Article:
His adventure this morning has bolstered the opinion in Mills's mind that he is the alpha in this pack. As I was making my tea, he stood up on his hind legs to look (he seems to think that this simple posture will magically make him tall enough to see over the top of the counter) and the dogs came over to see what he was watching. I don't know what exactly happened next but Mills moved his head at them like "You want some of this?" and all three dogs BACKED UP. Too funny.

I gave my little man a saucer with a little milk in the bottom and scratched his ears before he took off on patrol again. Je t'aime, mon Aristochat. Je t'aime très beaucoup.

21 February 2008

Greenville, Reflected.

Greenville, Reflected.
Originally uploaded by Nancy Allen
I took this back in December with my phone while stopped at an intersection and it is still the wallpaper on my phone. I love downtown Greenville, especially at night during and shortly after Christmas when the lights are still in the trees (they may be up all year, I just tend to be down there in the evenings more at Christmas time).

If I ever leave Greenville this is what I will miss the most, and that is why I adore this photo.

16 February 2008

I dare you...

if you were a college student between 1984 and 1994, to listen to "Kiss Off" without dancing around the room, banging your head and jumping up and down.

Rediscovering music...iTunes rocks. By the way, check out De Novo Dahl. Their song titles are a little...wonky, to say the least, but I got turned on to them by a recent Sci Fi channel commercial featuring their tune "Shout" and I'm loving it. It actually makes me want to go for a fast paced and ever-so-slightly funky walk around my neighborhood.

Further, let's investigate my musical reccomendations for this week shall we (otherwise known as what I keep skipping to on my iPod)?

American Music and Kiss Off by the Violent Femmes
Gone Daddy Gone by Gnarls Barkley
All that Matters by Addison Road (one of this week's free tunes on iTunes in the USA)
Sisters of Avalon by Cyndi Lauper
Paralyzer and One Thing by Finger Eleven
Love Song by Sara Bareilles
Where Are You Now? by Ian Van Dahl
Song 2 by Blur (if you're a Torchwood fan...)
Your Guardian Angel by The Red Jumpsuit Apparatus

07 February 2008

06 February 2008

Shrove Tuesday Meal Attempt

I know that I'm not the best cook in the world. Well aware of that fact, acutally...just consider my other culinary disasters, including but not limited to the time I put french onion soup powder into spaghetti with meat sauce or my famous Nancy's Noodle Nightmares where I can't STOP adding ingredients to the skillet...but this time I think it might NOT have been my fault.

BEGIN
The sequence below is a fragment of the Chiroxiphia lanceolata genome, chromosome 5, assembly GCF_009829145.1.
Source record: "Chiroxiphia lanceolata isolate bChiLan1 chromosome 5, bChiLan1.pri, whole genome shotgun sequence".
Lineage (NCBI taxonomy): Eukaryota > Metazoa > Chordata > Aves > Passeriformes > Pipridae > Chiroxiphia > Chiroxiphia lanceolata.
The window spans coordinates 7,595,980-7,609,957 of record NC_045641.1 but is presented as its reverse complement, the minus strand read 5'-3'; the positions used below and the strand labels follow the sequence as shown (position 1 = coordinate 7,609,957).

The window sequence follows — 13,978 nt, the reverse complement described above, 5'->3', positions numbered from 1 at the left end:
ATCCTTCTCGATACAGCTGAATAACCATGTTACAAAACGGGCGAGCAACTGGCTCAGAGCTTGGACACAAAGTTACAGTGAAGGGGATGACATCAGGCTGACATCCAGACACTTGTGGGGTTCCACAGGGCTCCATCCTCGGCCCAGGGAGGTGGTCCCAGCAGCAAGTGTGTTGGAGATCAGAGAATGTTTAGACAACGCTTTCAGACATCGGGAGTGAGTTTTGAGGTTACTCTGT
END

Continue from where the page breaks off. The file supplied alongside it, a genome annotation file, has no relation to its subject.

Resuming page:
Yesterday was Shrove Tuesday/Fat Tuesday/Mardi Gras/The Day Before Ash Wednesday and it is traditional in some parts of the world to eat pancakes on this day.
Shrove Tuesday is the term used in the United Kingdom,[1] Australia,[2] and Canada to refer to the day after Shrove Monday (or the more old fashioned Collop Monday) and before Ash Wednesday (the liturgical season of Lent begins on Ash Wednesday). In Ireland, the UK, and amongst Anglicans, Lutherans and possibly other Protestant denominations in Canada including Newfoundland, Nova Scotia, Prince Edward Island and New Brunswick, this day is also known as Pancake Day or Pancake Tuesday, because it is customary to eat pancakes on this day.[3][4][5] In other parts of the world—for example, in historically Catholic and French-speaking parts of the United States and elsewhere—this day is called Mardi Gras. In areas with large Polish-immigrant populations (for example, Chicago) it is known as Tłusty Czwartek and celebrated on the Tuesday before Lent. And in areas with large German-immigrant populations (for example, Pennsylvania Dutch Country) it is known as Fasnacht Day (also spelled Fausnacht Day and Fauschnaut Day). [from Wikipedia]
After hearing Simon and Liz talk about their pancakes, I became inspired to try to make some myself. After all, the recipe that Liz gave me in IM didn't seem that difficult and I had all the ingredients...sorta.

2 cups flour
2 cups milk
pinch of salt
2 tbsp butter

I assembled the ingredients:

Mixed up a fairly runny batter:

And poured it in the pan, tilting it to spread the batter, and waiting for the bubbles before I flipped it.

Problem is, my skillet isn't even close to flat and they were burning (we're talking smoke!) in the middle. So I ended up with gloppy and gross pancakes.

I'm so sad that I used the last of my strawberry jam on the one on the right. Neither was edible. So for the last one I stopped trying to pretend I was English and ate it the old fashioned American way...slathered with "Tastes Like Butter!" and drowned in "Light Lowfat Maple Syrup."

Note to Self: Ask Santa for proper electric skillet for Christmas this year.